Spring Gardening in 2001
Daffodils in the Hen House Border
Spring starts to make its demands four weeks before my October holidays. It starts with the daffodils of course, when I tell myself it's worth having to drive away from home, in order to fully enjoy their welcome at the gate upon returning.
One bulb-planting season I purchased several large bags of dubious mixed daffodils from a specialist farm. The inventive lady gardener had used the concrete mixer to gently tumble the varieties together, an idea that she thought was brilliant. Unfortunately the bulbs were a little moist, and the gentle tumbling became a rather robust smashing. Many bulbs were sliced and mashed, others just came to pieces. It sounded just like the sort of thing I would do, so, being a compulsive rescuer, I paid rather too much for about 1000 of the survivors, and gave them a second chance.
I deliberately planted them thickly around the gate, along the roadside fence, and on the grass bank just before the fork in the driveway. They were 'welcome home' daffodils - to be viewed from a returning car. More than half of them worked, and they still always surprise me as I drive in - they look so beautiful.
Spring lambs arrive two or three weeks before the October holidays. Usually this is an easy time - the weather is settled, warm in the day time, and the ewes are safe in the front paddock, sheltered from the southerly wind and rain. The initial wonder and worry usually fades quickly, and lambing turns into a count-the-twins exercise. The lamb creches start up in the warm sunny days, and the crazy bouncing sessions at dusk are a joy to watch. Peeping at the newest wobbly lambs is fun, too, but it's better not to get too close.
The first lambing of the millenium was far from easy, even with our small flock of 12 ewes. It rained continually, and we had a few early losses, unexplained, but causing us to become much more interventionist. Lamb polar fleece suits were sewn up and the newest wobbly lambs were grabbed and dressed. Still the rain continued, and we spent a few sleepless nights listening to the rain and worrying if any new lambs had been born. We got through with only one near disaster, a very feeble lamb who needed a strong dose of glucose.
Honesty is a much loved spring flower in my garden. The purple honesty is so beautiful, and its flowering always takes me by surprise. I can't imagine ever getting tired of its colour (I do, after four or five weeks, and rip it all out!). I grow areas of the white variegated type, and a smaller area of the variegated which has those same purple flowers.
I try to have patches of bluebells and grape hyacinths, and they mean well, but somehow they are never quite as memorable as I expect. It's true that they lack a truly woodland setting - this will certainly be the reason.
Tulips and Daffodils
I'm always apprehensive when the tulips start. I've tried to have sensible healthy clumps of tulips, but only the newly planted ones deliver. Plantings from previous years seem to lose their vigor, and basically don't flower. I can't be bothered to lift them, and so I continue to throw my money away each year. Bright red tulips are my favourites, but I know that too soon they get that wind-shredded look. When that happens I know that the promises of Spring have been and gone.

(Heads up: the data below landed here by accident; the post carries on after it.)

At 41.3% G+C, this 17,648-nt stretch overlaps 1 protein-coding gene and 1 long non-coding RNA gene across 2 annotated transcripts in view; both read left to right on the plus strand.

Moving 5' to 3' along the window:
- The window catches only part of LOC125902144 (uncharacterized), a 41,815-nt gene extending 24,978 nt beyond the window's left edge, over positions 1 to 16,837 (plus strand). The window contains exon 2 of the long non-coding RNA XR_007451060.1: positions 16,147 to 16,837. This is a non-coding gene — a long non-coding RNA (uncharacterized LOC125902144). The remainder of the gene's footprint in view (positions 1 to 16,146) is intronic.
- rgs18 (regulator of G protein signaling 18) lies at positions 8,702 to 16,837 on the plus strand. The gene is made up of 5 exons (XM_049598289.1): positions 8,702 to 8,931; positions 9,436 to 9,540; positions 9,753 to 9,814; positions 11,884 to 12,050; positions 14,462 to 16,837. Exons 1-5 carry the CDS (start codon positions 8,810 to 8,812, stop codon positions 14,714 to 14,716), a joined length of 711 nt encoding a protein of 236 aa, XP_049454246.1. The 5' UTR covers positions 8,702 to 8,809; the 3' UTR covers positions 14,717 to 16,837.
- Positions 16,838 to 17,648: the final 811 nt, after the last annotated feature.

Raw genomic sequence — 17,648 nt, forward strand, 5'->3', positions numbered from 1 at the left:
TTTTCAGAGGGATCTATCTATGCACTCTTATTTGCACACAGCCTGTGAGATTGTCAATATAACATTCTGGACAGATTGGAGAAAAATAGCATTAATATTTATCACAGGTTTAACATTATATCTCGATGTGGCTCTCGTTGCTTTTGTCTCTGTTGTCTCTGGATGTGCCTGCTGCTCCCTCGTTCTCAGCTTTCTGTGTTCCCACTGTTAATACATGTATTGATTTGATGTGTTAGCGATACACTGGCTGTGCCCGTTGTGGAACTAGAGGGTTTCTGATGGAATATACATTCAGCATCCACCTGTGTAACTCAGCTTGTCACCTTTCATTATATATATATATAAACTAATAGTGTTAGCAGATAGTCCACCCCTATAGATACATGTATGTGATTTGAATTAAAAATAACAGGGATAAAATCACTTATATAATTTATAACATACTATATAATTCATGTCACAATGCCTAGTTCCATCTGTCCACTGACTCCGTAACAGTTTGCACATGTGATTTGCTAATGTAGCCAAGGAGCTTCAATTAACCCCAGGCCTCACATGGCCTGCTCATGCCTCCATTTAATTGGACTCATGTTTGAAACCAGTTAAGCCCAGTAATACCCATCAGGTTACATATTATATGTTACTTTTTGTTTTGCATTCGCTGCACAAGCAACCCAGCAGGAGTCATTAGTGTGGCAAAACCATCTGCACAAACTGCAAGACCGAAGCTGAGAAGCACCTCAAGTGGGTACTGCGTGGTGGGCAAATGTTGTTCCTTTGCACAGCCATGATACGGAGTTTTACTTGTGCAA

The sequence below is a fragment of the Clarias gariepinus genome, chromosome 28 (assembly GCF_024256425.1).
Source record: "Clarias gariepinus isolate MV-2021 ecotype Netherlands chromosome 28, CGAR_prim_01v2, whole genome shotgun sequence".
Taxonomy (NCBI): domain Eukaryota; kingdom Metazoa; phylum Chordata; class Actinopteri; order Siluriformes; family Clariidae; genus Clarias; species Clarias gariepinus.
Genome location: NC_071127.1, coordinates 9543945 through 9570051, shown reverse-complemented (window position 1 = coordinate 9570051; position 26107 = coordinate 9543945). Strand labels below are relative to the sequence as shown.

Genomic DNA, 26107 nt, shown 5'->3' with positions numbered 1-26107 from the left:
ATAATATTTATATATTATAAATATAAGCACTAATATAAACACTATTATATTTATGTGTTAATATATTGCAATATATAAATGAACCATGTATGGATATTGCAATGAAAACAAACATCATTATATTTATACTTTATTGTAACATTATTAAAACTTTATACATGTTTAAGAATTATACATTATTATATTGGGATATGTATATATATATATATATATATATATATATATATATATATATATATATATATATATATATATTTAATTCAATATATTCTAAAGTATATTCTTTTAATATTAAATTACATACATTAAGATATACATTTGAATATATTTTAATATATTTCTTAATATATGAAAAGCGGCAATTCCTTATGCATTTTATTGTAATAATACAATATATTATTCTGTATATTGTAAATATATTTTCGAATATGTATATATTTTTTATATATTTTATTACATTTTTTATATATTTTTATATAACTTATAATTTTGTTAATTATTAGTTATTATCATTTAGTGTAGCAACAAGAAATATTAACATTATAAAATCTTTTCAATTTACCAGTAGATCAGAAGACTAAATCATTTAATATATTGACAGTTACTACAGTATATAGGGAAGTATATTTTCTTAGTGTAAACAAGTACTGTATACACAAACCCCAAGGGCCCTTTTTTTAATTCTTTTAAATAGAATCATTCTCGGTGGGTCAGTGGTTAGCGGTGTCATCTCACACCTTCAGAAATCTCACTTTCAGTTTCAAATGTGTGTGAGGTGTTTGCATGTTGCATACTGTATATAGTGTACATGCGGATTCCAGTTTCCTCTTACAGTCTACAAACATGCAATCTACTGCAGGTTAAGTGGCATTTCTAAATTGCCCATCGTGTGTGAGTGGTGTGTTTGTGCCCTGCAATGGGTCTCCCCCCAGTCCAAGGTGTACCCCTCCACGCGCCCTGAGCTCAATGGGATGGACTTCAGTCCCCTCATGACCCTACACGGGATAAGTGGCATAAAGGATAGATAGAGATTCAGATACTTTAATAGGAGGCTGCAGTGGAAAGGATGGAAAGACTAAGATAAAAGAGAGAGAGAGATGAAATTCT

In some years I've had huge late spring commitments at my work, and unbelievably I've missed the aquilegias. There are many which have self-seeded, or which I've planted, and each year I've been determined to enjoy their progress from new to flopped down. There are some beautiful double blues (a gift from a Maths pupil's mother) over the water race. My favourite variegated ones have been rather puny, and the top of the JAM garden is full of strange pinky maroon ones
Spring Holidays in the Garden
The October holidays I have as a teacher seem to be too late for any thoughts of a garden spring clean. It's a rather frenetic time, when I'm looking ahead, poking in new plants, trying to see if I've left enough room, trying to visualise colour schemes, wondering how big things will grow, and so on. In my desperation to make every moment of my free time count I guess I miss a lot of end-of-spring things. I never know when spring officially ends, anyway.
Apple Tree Border in Spring
My rhododendrons are starting to be a good spring experience. They all arrived anonymously, and guessing what colour each was going to be was a lot of fun. I do wonder just how big they'll all eventually get, as some have the hugest flowers, quite out of proportion with their runty little bodies. I hope that these become giants. I did acquire two free Whitney's Apricots, a type that I have drooled over at a garden visit.
Later in spring the sheep get shorn and the lambs get tailed and eartagged - somehow their cuteness factor diminishes the more they grow. The ex-concrete mixer daffodils start their long untidy dying, and I look impatiently at the flopping annoying foliage, wondering if I have the patience to dig out clumpfulls and hide them behind the glass-house out of sight. I don't, of course, but I can dream! I peer at the tulip stalks, and wonder if I'll ever see the new frilly purple ones again. Then the foxgloves suddenly start to flower, and they dominate all the borders.
I think that summer should be arriving soon, but that's another seasonal story...